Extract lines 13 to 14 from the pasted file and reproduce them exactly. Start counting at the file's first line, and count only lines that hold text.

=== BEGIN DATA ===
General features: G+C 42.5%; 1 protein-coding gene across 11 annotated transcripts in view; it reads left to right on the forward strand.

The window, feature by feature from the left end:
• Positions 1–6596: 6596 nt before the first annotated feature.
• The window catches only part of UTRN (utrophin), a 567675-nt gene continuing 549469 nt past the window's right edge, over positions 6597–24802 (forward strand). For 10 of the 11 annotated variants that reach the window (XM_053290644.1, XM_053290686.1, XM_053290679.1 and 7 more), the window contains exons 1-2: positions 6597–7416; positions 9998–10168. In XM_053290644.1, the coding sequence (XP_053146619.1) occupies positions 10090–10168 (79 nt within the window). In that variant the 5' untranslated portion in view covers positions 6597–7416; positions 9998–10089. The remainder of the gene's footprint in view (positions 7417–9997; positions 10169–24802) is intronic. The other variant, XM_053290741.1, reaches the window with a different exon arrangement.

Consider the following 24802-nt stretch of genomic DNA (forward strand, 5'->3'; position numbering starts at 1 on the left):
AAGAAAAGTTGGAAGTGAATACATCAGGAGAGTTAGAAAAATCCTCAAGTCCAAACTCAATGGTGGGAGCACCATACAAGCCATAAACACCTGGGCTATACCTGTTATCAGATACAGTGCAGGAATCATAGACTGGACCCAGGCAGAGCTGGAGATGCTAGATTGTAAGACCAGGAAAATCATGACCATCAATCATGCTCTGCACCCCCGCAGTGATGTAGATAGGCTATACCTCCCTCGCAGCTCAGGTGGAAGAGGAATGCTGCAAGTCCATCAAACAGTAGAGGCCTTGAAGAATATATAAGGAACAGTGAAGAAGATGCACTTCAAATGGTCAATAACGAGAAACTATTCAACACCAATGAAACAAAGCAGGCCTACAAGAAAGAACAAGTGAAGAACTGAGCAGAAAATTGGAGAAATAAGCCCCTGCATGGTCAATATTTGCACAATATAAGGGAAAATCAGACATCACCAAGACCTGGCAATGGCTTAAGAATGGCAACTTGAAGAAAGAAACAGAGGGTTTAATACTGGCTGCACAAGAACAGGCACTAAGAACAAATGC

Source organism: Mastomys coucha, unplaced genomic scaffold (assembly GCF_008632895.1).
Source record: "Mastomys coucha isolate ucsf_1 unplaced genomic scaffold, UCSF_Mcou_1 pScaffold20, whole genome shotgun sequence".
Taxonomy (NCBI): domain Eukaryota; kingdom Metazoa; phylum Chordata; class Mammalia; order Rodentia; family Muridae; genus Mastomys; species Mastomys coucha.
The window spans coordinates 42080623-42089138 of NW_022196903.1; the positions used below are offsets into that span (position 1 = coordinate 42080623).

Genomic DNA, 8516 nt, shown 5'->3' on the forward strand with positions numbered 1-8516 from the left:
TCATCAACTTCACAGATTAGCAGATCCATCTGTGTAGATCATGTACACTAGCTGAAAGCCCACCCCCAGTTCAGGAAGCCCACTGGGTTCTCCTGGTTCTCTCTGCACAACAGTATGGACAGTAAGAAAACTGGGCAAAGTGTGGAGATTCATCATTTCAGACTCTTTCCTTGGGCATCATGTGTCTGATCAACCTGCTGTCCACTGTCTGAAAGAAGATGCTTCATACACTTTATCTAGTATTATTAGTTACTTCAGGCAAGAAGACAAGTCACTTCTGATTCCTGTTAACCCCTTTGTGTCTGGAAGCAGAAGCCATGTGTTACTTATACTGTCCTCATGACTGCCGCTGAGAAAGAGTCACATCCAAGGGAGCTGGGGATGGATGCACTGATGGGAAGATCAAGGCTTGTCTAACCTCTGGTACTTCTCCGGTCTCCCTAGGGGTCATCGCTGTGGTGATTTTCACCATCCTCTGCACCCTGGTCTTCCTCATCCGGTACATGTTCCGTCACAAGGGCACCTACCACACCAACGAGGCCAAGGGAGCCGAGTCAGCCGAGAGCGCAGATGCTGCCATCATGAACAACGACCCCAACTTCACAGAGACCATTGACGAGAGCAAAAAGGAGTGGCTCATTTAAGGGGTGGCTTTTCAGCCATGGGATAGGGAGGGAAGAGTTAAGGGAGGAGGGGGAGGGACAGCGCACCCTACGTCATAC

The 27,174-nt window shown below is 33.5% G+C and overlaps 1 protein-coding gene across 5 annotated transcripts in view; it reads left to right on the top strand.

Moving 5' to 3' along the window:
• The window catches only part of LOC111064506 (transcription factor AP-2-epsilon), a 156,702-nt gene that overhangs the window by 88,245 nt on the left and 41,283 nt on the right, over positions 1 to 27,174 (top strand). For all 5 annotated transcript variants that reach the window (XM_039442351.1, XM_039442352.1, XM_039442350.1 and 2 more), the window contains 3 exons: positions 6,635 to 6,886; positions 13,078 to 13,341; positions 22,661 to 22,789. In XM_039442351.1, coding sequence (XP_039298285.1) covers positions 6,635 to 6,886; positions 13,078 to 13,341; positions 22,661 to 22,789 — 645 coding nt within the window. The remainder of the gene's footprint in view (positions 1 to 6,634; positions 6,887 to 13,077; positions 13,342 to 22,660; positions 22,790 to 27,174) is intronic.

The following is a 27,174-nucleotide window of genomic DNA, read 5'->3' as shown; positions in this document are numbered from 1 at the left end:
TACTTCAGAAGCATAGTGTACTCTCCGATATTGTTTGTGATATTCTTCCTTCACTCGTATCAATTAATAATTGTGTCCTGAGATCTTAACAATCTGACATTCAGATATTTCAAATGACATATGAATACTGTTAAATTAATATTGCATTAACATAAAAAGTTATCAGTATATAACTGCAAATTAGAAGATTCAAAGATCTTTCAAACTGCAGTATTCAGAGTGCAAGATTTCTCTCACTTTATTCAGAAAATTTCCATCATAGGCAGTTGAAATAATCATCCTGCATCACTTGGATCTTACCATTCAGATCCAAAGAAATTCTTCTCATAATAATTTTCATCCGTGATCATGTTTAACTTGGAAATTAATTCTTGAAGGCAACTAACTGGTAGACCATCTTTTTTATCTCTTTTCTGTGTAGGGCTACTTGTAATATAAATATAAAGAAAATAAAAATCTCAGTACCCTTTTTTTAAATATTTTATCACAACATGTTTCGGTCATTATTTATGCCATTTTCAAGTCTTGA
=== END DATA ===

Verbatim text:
The 27,174-nt window shown below is 33.5% G+C and overlaps 1 protein-coding gene across 5 annotated transcripts in view; it reads left to right on the top strand.

Moving 5' to 3' along the window: